Similar to humans, plants are up to 85 percent water. Water is what supports the form and shape of the leaves by what is called turgor pressure. Wilting is what happens when plants don’t receive the necessary amount of water. Water is also necessary in feeding the plants. Fertilizer compounds in the soil are carried to the plant’s root system by water.
Transpiration occurs when big amounts of water are sucked into the plant through the roots and are eventually released into the air through the leaves in the form of water vapor. The warmer the temperature is, the more transpiration and evaporation occurs. For the same reason people drink more liquids on hot August days, plants will also need more watering as conditions demand it.
Knowing when not to water your plants is just as important as keeping them hydrated. Wilting occurs when plants don’t get enough water but plants will also literally drown if they get too much water because they’re unable to get oxygen. Knowing the balance between not enough water and too much water is a big part of growing healthy, good looking plants.
You may be over-watering if the plants’ leaves are yellow or a light green, the leaves are browning at the tips, the roots are sparse or the roots are soft and mushy. You may be under-watering if the plants’ new leaves droop, the soil is dry and dusty or if you take the plant out of its pot and the root system is dry.
Moisture sensing devices can be bought to help track when plants need water and when they’ve had enough. Sensing devices are often set up directly to the watering system so work on your part is minimal. The device will either start or stop an electrical current to the moisture reading. If the water in the soil is insufficient, the sensing device turns on the watering system. There are other sensing devices that control watering by the evaporation rate. Thermostats and humidistats together can also provide accurate water balance. While sensing devices can make your gardening life a bit easier, it’s important to put your experienced judgment first.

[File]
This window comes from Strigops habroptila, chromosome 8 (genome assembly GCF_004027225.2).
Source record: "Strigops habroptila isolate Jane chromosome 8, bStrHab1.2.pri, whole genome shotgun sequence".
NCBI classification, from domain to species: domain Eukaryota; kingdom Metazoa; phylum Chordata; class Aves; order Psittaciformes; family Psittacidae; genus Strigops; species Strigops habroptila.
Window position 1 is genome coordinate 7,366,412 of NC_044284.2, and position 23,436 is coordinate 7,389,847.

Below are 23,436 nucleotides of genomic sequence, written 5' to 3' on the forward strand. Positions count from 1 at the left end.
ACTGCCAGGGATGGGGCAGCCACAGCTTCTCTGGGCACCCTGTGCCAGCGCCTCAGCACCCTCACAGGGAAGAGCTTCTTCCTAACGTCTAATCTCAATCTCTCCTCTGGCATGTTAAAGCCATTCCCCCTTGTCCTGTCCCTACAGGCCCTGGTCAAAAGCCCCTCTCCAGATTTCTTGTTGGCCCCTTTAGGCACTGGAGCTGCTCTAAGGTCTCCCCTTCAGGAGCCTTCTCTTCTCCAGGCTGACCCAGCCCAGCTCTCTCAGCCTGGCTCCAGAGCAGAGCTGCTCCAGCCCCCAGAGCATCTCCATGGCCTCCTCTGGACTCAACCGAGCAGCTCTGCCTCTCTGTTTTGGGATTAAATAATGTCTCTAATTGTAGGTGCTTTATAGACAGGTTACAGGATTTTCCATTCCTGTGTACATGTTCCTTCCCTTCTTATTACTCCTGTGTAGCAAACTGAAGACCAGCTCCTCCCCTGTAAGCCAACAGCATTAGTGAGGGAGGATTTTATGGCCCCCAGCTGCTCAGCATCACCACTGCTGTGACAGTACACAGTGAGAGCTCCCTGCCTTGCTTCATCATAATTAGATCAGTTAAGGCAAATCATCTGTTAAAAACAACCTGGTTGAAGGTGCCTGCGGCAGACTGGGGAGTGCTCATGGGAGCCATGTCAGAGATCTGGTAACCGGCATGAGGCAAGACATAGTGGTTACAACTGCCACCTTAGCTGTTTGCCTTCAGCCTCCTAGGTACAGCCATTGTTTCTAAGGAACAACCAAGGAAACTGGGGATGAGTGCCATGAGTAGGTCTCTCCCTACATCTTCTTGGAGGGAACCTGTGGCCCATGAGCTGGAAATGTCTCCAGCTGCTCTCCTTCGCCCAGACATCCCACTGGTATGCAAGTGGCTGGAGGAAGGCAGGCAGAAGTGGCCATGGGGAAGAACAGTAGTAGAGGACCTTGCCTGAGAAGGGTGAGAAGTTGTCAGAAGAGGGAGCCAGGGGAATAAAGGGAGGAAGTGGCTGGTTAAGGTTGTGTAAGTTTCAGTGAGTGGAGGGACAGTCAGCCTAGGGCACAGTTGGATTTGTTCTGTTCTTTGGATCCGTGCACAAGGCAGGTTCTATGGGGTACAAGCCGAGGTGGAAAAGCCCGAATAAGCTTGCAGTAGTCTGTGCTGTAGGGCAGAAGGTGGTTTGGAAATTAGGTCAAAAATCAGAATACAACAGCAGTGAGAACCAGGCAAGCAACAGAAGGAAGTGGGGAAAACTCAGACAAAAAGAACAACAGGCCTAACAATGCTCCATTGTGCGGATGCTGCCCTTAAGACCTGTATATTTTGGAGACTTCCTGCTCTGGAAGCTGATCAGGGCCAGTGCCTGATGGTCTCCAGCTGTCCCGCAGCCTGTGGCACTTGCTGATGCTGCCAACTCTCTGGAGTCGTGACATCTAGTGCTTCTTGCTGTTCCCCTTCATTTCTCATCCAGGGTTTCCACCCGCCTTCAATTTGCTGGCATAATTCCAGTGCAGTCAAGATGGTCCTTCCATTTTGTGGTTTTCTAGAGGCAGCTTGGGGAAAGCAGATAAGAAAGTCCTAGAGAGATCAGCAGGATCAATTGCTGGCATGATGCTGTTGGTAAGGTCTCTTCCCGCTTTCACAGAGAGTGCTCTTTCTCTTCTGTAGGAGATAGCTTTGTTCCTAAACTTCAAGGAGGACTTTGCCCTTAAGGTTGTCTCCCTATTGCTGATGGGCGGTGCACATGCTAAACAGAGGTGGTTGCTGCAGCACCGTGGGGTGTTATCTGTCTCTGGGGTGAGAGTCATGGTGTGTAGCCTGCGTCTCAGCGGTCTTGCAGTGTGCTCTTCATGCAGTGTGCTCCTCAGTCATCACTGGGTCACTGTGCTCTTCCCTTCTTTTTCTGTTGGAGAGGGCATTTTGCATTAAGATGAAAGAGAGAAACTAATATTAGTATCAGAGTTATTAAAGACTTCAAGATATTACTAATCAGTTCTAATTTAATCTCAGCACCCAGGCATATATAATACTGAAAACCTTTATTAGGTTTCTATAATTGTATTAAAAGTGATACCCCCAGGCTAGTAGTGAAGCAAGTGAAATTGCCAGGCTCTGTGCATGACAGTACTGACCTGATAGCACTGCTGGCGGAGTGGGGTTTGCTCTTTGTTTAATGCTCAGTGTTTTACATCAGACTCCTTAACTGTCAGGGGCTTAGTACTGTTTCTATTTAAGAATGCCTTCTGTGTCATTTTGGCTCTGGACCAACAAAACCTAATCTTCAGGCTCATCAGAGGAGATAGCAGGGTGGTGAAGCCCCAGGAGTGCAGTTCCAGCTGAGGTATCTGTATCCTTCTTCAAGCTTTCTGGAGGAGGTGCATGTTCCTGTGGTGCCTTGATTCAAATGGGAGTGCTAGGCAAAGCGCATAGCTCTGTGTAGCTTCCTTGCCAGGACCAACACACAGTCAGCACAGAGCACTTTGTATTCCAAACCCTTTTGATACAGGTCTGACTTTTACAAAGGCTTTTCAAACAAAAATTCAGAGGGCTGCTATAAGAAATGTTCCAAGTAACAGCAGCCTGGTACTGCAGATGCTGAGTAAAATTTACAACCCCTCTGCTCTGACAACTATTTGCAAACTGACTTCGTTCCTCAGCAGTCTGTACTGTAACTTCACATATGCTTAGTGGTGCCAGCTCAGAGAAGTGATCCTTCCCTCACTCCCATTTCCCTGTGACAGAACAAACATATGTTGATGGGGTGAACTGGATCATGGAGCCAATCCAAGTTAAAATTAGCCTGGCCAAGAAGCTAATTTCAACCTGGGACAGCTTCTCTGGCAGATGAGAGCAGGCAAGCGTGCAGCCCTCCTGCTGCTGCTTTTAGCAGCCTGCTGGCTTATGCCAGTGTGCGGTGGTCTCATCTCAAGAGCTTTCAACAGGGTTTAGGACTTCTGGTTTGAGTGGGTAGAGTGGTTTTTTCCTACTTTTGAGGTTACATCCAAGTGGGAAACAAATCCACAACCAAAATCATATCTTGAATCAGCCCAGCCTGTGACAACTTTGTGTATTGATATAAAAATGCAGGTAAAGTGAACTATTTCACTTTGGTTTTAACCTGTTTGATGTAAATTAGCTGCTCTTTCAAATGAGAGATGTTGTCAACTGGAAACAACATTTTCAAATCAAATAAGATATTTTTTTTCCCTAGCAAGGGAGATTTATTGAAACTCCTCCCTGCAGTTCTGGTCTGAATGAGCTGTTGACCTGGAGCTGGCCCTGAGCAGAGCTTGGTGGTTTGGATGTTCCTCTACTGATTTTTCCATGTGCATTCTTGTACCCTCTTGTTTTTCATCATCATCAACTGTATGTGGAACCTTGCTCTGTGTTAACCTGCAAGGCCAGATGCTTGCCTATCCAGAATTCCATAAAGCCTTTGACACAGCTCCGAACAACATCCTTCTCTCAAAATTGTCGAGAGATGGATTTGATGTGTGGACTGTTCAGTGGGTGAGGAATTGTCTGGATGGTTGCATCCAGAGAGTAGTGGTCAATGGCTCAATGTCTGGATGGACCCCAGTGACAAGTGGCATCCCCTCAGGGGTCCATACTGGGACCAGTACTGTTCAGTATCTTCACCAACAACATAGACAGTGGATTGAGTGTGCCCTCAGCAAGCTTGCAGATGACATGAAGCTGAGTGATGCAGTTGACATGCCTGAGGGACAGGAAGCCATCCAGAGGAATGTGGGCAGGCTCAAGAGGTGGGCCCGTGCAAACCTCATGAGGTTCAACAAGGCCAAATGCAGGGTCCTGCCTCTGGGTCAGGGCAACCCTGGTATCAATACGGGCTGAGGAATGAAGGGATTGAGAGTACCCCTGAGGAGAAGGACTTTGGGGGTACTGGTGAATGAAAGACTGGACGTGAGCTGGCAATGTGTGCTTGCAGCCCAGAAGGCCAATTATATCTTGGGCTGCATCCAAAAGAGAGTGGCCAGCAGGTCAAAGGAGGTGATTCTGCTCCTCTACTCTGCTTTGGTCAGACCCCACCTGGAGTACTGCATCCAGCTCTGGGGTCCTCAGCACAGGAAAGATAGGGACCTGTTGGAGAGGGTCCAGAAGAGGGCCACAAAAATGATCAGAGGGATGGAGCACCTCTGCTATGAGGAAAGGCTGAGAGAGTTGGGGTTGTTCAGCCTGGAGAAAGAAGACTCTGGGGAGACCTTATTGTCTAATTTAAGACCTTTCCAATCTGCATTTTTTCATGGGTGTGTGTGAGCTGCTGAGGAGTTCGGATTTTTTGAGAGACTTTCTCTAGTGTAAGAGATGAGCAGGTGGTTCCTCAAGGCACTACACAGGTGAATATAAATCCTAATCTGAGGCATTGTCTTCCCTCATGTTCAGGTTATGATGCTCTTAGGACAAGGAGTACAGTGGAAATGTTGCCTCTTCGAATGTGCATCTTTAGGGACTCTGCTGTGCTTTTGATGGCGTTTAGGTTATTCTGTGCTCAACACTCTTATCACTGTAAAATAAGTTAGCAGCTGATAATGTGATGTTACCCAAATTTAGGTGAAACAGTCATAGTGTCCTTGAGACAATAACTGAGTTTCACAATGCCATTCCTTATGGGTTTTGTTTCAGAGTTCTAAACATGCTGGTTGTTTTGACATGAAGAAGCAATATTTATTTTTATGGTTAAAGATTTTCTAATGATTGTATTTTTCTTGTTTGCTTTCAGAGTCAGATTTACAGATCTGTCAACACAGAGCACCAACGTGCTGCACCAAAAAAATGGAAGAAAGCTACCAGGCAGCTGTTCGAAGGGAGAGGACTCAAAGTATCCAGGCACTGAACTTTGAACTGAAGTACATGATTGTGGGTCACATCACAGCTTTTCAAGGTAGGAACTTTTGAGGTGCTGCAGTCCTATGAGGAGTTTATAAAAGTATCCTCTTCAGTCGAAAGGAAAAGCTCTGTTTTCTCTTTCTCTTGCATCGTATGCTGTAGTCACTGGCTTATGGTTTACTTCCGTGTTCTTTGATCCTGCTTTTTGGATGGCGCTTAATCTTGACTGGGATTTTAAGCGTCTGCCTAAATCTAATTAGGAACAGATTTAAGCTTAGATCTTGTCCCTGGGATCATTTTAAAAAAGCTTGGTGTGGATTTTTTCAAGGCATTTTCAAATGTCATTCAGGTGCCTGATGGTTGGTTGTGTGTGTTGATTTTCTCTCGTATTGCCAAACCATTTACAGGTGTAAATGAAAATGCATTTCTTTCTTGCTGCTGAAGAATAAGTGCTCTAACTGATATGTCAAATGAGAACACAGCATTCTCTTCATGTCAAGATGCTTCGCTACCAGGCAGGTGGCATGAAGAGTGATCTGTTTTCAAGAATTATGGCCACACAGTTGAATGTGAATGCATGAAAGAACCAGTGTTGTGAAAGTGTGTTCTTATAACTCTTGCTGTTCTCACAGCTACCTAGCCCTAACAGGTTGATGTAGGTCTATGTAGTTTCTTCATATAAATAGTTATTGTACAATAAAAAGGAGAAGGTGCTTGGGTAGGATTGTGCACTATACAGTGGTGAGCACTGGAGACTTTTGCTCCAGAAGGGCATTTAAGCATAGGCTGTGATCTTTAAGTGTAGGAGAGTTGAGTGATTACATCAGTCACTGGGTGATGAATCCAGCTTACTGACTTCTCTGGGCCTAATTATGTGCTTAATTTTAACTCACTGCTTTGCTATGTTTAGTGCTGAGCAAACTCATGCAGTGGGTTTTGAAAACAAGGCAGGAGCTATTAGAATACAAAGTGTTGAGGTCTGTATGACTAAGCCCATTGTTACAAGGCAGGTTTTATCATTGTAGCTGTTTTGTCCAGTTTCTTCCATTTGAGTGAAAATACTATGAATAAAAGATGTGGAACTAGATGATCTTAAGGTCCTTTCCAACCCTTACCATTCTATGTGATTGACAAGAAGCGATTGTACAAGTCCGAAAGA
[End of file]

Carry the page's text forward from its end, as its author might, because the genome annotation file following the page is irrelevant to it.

If you have pots that don’t have draining holes, insert a tube or a piece of wood when watering; then water until the end of the piece of wood is wet and then water again when the top inch of soil is dry to maintain water balance. With pots with draining holes, water thoroughly and let the water drain out, then water again when the top inch of soil becomes dry.
Many gardeners feed plants with tap water without thinking to check the temperature without realizing that a plant’s soil solution is generally 60 degrees or higher and that the water from the tap should be about the same. Most tropical plants will not be able to handle the cold water and will go into shock and possibly destroy small root hairs and stunt growth. If your greenhouse has piped water within it, you can run it close to the heat source in order to warm the water or wrap a heating cable around the hose for the same outcome. If you use a sprinkling can, simply run the water until it feels warm to the touch before watering your plants.